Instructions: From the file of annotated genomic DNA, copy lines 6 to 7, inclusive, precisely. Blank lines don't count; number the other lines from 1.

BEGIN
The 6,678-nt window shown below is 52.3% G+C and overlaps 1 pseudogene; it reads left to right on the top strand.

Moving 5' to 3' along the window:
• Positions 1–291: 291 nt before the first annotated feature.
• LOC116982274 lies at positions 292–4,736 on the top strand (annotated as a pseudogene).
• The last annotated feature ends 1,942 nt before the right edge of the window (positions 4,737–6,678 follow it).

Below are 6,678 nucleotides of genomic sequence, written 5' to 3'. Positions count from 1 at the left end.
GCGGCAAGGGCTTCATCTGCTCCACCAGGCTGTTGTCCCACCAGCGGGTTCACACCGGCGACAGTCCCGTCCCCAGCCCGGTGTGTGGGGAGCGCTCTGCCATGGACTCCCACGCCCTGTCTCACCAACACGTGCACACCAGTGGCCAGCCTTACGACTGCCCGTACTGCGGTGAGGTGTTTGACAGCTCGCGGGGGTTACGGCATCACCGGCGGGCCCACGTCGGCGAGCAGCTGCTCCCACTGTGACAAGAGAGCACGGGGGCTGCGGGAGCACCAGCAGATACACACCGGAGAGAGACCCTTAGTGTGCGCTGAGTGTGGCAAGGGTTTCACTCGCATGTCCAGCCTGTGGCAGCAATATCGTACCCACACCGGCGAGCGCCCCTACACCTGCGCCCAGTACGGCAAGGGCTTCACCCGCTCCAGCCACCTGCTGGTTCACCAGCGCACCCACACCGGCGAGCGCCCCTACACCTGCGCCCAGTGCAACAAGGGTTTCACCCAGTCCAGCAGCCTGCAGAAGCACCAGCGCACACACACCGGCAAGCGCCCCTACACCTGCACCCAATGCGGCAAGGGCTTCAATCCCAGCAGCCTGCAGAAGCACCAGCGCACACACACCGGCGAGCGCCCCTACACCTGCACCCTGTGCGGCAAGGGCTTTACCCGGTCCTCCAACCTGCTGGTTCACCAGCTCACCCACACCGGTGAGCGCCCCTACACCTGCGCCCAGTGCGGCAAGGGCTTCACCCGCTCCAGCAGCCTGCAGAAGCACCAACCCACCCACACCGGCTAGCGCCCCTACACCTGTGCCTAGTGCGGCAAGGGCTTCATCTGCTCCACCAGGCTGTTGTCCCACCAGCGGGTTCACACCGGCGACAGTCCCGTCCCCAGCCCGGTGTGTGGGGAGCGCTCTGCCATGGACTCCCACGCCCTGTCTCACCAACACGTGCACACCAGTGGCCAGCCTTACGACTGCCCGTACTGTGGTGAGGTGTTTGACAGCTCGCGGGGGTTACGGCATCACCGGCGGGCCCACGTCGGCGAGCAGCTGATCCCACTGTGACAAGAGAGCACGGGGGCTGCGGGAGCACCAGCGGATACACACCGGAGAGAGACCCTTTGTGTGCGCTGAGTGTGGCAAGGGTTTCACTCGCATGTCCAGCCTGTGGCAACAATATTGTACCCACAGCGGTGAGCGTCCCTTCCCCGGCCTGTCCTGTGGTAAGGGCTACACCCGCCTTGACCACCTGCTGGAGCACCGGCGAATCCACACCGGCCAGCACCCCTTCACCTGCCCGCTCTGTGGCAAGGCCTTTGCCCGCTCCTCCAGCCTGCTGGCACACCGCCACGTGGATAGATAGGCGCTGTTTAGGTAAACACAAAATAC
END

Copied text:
Below are 6,678 nucleotides of genomic sequence, written 5' to 3'. Positions count from 1 at the left end.
GCGGCAAGGGCTTCATCTGCTCCACCAGGCTGTTGTCCCACCAGCGGGTTCACACCGGCGACAGTCCCGTCCCCAGCCCGGTGTGTGGGGAGCGCTCTGCCATGGACTCCCACGCCCTGTCTCACCAACACGTGCACACCAGTGGCCAGCCTTACGACTGCCCGTACTGCGGTGAGGTGTTTGACAGCTCGCGGGGGTTACGGCATCACCGGCGGGCCCACGTCGGCGAGCAGCTGCTCCCACTGTGACAAGAGAGCACGGGGGCTGCGGGAGCACCAGCAGATACACACCGGAGAGAGACCCTTAGTGTGCGCTGAGTGTGGCAAGGGTTTCACTCGCATGTCCAGCCTGTGGCAGCAATATCGTACCCACACCGGCGAGCGCCCCTACACCTGCGCCCAGTACGGCAAGGGCTTCACCCGCTCCAGCCACCTGCTGGTTCACCAGCGCACCCACACCGGCGAGCGCCCCTACACCTGCGCCCAGTGCAACAAGGGTTTCACCCAGTCCAGCAGCCTGCAGAAGCACCAGCGCACACACACCGGCAAGCGCCCCTACACCTGCACCCAATGCGGCAAGGGCTTCAATCCCAGCAGCCTGCAGAAGCACCAGCGCACACACACCGGCGAGCGCCCCTACACCTGCACCCTGTGCGGCAAGGGCTTTACCCGGTCCTCCAACCTGCTGGTTCACCAGCTCACCCACACCGGTGAGCGCCCCTACACCTGCGCCCAGTGCGGCAAGGGCTTCACCCGCTCCAGCAGCCTGCAGAAGCACCAACCCACCCACACCGGCTAGCGCCCCTACACCTGTGCCTAGTGCGGCAAGGGCTTCATCTGCTCCACCAGGCTGTTGTCCCACCAGCGGGTTCACACCGGCGACAGTCCCGTCCCCAGCCCGGTGTGTGGGGAGCGCTCTGCCATGGACTCCCACGCCCTGTCTCACCAACACGTGCACACCAGTGGCCAGCCTTACGACTGCCCGTACTGTGGTGAGGTGTTTGACAGCTCGCGGGGGTTACGGCATCACCGGCGGGCCCACGTCGGCGAGCAGCTGATCCCACTGTGACAAGAGAGCACGGGGGCTGCGGGAGCACCAGCGGATACACACCGGAGAGAGACCCTTTGTGTGCGCTGAGTGTGGCAAGGGTTTCACTCGCATGTCCAGCCTGTGGCAACAATATTGTACCCACAGCGGTGAGCGTCCCTTCCCCGGCCTGTCCTGTGGTAAGGGCTACACCCGCCTTGACCACCTGCTGGAGCACCGGCGAATCCACACCGGCCAGCACCCCTTCACCTGCCCGCTCTGTGGCAAGGCCTTTGCCCGCTCCTCCAGCCTGCTGGCACACCGCCACGTGGATAGATAGGCGCTGTTTAGGTAAACACAAAATAC